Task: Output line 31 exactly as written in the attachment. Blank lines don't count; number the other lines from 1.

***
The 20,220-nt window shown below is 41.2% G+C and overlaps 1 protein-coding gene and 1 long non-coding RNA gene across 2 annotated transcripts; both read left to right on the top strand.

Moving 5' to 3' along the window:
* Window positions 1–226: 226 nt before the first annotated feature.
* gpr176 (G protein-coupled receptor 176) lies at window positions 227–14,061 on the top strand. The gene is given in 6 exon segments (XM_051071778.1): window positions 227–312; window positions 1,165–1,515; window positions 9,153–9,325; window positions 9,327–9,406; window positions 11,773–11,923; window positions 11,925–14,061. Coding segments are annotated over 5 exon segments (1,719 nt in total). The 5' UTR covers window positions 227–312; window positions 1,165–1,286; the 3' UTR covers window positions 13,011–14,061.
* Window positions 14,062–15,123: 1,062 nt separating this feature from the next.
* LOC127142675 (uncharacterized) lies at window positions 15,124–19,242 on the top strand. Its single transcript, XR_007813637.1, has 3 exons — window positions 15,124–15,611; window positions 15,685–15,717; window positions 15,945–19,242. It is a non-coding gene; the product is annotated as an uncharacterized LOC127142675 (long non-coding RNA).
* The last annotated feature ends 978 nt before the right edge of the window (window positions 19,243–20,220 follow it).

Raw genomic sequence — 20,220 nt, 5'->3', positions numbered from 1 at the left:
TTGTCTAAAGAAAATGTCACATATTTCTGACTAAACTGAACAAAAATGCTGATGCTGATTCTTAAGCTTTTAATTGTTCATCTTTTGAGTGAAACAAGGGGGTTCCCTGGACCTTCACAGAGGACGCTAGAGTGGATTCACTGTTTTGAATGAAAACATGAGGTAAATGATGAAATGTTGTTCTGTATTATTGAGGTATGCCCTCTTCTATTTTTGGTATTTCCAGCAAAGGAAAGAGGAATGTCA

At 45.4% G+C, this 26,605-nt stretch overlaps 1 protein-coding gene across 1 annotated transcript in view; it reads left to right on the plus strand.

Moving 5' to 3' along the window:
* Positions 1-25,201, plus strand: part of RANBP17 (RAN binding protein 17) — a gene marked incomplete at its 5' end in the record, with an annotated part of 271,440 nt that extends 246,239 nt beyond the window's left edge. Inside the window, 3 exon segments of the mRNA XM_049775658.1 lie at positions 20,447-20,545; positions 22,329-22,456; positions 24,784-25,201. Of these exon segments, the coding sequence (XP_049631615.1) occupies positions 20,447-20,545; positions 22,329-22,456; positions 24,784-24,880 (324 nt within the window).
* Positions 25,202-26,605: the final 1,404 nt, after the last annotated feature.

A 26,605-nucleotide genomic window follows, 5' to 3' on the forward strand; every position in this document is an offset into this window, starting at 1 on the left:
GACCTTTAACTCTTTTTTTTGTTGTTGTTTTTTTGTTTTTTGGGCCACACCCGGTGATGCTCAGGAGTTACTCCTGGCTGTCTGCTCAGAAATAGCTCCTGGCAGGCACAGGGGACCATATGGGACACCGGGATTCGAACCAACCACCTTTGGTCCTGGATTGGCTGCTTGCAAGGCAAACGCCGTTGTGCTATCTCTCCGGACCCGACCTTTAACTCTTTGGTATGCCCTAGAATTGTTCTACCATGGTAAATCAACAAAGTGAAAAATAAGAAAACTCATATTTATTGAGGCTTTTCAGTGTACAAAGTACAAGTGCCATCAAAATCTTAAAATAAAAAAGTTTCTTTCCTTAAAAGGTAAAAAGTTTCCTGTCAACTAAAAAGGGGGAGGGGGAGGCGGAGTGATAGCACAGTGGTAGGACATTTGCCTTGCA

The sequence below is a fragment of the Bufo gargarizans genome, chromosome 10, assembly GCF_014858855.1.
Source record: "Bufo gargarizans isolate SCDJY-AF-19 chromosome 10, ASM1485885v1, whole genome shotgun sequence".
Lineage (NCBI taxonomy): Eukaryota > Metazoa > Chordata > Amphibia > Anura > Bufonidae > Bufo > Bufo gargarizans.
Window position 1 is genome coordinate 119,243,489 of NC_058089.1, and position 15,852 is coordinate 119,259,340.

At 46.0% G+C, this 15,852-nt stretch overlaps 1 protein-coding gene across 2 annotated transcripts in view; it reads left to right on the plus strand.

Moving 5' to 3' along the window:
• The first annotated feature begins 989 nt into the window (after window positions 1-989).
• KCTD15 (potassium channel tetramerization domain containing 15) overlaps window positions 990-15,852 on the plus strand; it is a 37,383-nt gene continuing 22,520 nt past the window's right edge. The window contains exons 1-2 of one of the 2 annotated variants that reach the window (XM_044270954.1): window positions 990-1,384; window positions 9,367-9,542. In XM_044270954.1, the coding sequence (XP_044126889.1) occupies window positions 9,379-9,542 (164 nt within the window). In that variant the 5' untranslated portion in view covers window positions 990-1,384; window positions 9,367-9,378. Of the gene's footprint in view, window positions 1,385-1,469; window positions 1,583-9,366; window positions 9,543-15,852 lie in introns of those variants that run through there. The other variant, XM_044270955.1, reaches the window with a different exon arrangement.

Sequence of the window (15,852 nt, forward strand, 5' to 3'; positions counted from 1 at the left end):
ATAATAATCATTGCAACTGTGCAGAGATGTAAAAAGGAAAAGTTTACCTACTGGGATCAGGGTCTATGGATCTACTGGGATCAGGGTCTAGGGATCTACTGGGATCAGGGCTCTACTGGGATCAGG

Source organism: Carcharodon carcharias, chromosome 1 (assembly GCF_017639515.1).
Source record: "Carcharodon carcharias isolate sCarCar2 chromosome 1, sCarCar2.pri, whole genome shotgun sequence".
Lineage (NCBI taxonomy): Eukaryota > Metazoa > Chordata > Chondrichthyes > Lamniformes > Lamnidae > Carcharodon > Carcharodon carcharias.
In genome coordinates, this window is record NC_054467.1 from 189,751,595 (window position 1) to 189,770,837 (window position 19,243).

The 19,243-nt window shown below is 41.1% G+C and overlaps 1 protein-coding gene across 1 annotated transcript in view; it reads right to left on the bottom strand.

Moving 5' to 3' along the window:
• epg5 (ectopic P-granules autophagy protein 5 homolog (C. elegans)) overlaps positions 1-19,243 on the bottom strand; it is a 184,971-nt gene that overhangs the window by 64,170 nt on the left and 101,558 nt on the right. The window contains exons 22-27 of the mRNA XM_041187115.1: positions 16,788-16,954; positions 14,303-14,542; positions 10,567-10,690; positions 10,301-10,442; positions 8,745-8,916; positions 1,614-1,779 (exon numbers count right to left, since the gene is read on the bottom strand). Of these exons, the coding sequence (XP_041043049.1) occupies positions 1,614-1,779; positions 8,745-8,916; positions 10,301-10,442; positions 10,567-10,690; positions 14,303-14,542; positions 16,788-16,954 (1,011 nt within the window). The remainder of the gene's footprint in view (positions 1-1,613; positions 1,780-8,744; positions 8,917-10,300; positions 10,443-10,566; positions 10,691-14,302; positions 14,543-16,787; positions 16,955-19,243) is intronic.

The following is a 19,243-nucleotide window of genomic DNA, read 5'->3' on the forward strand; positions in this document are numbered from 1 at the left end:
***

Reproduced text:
Moving 5' to 3' along the window: